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Proceedings Paper

Comparison Of Aerial To On-The-Roof Infrared Moisture Surveys
Author(s): Charles Korhonen; Wayne Tobiasson; Alan Greatorex
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Paper Abstract

Prior research by the Corps of Engineers has shown aerial thermography to he useful as a reconnaissance tool for finding wet roof insulation. This conclusion was based on findings from thermal line scanners flown at about 1000 feet in military fixed-wing aircraft and from hand-held thermal imagers flown at about 500 feet in military helicopters. During the spring of 1983 a comprehensive aerial to on-the-roof infrared comparison study was conducted on several roofs at Fort Devens, Massachusetts. These recent studies confirm our earlier opinion that oblique thermography is generally of reconnaissance value only. However, "straight-down" thermography from either fixed-wing aircraft or from helicopters can be used to produce reasonably accurate maps of wet roof areas. The most accurate maps were produced by thermal imaging systems in a helicopter hovering as close as 200 feet above a roof. This study suggests that some forms of airborne thermography can be of more value than just a reconnaissance tool in finding wet roof insulation. Of course, a visual examination of each roof along with a few core samples are still needed before recommendations for maintenance and repair can be made.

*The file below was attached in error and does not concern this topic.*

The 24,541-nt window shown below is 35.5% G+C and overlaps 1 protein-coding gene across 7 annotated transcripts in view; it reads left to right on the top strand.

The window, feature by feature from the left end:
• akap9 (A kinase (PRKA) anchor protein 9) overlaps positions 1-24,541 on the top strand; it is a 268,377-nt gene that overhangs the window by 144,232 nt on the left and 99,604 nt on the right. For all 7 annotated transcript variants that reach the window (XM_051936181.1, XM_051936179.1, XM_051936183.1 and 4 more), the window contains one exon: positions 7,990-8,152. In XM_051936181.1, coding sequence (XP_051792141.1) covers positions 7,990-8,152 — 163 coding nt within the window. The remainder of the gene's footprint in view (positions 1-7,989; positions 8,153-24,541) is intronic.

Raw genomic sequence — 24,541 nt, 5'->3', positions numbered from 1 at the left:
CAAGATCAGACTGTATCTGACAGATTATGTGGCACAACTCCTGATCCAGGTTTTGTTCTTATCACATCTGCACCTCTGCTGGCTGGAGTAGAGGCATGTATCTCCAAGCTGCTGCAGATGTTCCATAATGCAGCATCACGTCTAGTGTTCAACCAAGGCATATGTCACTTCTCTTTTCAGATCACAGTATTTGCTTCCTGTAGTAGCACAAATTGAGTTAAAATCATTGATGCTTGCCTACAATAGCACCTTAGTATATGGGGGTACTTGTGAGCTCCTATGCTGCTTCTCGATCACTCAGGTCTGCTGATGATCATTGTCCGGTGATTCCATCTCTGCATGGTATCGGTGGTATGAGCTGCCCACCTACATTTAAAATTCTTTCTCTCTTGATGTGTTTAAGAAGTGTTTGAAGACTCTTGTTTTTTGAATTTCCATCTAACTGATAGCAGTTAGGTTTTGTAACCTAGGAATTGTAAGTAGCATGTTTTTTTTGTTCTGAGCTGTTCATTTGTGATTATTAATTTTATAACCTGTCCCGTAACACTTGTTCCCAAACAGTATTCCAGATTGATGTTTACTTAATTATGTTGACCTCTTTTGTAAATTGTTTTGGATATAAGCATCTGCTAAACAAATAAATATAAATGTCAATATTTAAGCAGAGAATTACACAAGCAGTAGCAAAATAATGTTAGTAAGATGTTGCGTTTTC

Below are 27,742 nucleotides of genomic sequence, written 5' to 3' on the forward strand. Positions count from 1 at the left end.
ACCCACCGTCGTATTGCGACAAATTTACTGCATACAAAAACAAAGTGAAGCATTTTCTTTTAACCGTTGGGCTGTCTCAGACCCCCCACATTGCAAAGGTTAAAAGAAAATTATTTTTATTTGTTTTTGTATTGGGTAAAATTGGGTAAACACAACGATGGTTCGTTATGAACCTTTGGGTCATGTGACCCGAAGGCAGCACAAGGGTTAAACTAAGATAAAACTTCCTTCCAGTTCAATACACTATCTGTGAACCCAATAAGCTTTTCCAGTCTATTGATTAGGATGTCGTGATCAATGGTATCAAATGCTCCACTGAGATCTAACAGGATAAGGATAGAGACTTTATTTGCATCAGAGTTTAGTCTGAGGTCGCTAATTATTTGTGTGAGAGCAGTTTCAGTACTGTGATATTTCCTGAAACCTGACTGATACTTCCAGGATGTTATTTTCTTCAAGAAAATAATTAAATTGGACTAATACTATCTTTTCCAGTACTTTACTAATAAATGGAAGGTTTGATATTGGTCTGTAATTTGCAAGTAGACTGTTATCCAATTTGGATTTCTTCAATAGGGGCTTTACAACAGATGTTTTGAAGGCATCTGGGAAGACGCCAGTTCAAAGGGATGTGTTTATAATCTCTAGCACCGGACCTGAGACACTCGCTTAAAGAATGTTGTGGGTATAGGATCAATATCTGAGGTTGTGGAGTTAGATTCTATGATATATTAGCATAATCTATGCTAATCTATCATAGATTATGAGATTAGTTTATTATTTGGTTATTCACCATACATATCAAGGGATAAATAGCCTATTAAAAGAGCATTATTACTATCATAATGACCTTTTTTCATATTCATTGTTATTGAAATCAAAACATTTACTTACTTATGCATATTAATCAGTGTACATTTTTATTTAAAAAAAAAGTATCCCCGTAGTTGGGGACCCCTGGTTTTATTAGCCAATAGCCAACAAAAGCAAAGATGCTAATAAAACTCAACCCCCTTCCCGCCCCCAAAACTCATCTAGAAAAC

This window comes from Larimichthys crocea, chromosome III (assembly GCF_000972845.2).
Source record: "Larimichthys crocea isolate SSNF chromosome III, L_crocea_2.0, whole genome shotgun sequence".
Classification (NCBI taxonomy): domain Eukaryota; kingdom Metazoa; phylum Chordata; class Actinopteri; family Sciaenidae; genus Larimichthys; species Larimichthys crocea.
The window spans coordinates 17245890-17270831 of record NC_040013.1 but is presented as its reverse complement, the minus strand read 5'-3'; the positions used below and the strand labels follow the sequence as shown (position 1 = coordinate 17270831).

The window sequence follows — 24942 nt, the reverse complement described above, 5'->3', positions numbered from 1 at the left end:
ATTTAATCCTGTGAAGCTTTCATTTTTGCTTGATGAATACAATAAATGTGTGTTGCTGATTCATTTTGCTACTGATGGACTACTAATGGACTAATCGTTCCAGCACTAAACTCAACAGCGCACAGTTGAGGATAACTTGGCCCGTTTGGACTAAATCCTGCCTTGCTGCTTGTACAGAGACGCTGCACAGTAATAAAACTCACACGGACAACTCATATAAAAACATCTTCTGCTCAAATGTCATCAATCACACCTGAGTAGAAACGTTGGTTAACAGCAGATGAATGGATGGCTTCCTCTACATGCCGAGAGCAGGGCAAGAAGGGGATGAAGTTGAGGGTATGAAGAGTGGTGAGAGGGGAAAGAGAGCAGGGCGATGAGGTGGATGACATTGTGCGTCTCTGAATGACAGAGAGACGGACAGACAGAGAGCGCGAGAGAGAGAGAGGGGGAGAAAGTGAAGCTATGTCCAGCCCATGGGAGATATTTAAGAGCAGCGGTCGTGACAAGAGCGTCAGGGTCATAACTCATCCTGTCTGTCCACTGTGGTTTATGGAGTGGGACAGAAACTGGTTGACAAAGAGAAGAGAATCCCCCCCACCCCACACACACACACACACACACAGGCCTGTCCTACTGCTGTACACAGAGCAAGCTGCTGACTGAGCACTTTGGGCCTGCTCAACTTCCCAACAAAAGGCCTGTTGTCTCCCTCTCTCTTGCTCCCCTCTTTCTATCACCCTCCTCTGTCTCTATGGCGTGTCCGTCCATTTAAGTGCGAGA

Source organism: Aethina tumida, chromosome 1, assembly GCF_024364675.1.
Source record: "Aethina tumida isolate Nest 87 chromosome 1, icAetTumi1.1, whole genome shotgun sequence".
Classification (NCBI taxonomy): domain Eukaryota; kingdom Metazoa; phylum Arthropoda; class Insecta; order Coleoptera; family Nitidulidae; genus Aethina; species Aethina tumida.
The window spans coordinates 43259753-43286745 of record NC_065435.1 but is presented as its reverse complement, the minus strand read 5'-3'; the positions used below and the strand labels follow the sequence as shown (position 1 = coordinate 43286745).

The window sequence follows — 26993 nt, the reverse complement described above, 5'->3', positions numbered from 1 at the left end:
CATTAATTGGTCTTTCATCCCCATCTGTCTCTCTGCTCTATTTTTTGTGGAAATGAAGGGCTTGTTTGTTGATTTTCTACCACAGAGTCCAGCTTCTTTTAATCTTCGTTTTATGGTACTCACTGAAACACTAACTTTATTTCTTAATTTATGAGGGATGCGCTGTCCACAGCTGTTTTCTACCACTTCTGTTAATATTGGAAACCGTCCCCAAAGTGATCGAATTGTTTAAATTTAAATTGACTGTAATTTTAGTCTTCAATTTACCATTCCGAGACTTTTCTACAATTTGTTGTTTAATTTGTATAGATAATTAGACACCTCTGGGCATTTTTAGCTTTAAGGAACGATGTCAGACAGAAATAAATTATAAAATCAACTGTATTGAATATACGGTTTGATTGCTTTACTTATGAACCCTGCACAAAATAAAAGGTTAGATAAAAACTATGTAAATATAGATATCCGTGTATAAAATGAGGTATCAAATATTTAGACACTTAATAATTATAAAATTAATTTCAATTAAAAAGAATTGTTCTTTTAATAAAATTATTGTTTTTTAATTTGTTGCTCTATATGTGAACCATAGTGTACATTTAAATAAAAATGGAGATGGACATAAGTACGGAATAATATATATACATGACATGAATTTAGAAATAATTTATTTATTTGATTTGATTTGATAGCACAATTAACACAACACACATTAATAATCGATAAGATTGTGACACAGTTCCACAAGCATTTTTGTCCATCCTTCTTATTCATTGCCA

Paper Details

Date Published: 27 March 1984
PDF: 11 pages
Proc. SPIE 0446, Thermosense VI: Thermal Infrared Sensing for Diagnostics and Control, (27 March 1984); doi: 10.1117/12.939147
Show Author Affiliations
Charles Korhonen, U.S. Army Cold Regions Research and Engineering Laboratory (United States)
Wayne Tobiasson, U.S. Army Cold Regions Research and Engineering Laboratory (United States)
Alan Greatorex, U.S. Army Cold Regions Research and Engineering Laboratory (United States)


Published in SPIE Proceedings Vol. 0446:
Thermosense VI: Thermal Infrared Sensing for Diagnostics and Control
Gordon J. Burrer, Editor(s)

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